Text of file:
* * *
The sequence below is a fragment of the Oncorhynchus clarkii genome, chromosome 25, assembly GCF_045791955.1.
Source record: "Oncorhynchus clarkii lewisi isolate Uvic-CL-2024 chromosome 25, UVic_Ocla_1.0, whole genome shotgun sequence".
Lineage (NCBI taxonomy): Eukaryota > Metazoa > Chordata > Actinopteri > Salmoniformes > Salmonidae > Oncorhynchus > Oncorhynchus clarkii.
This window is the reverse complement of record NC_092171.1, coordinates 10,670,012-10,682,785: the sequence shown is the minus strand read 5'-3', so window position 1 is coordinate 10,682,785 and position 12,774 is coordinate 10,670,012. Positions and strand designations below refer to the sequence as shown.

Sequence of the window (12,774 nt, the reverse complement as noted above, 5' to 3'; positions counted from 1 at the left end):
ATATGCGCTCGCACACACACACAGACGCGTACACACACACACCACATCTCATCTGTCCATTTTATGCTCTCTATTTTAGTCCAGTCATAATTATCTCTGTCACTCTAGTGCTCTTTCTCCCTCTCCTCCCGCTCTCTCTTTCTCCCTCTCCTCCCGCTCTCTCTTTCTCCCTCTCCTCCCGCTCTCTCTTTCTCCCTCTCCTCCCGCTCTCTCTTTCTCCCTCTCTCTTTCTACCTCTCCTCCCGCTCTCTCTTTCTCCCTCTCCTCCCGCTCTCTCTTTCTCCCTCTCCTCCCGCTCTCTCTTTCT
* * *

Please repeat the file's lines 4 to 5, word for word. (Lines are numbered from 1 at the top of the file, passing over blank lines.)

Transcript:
This window is the reverse complement of record NC_092171.1, coordinates 10,670,012-10,682,785: the sequence shown is the minus strand read 5'-3', so window position 1 is coordinate 10,682,785 and position 12,774 is coordinate 10,670,012. Positions and strand designations below refer to the sequence as shown.

Sequence of the window (12,774 nt, the reverse complement as noted above, 5' to 3'; positions counted from 1 at the left end):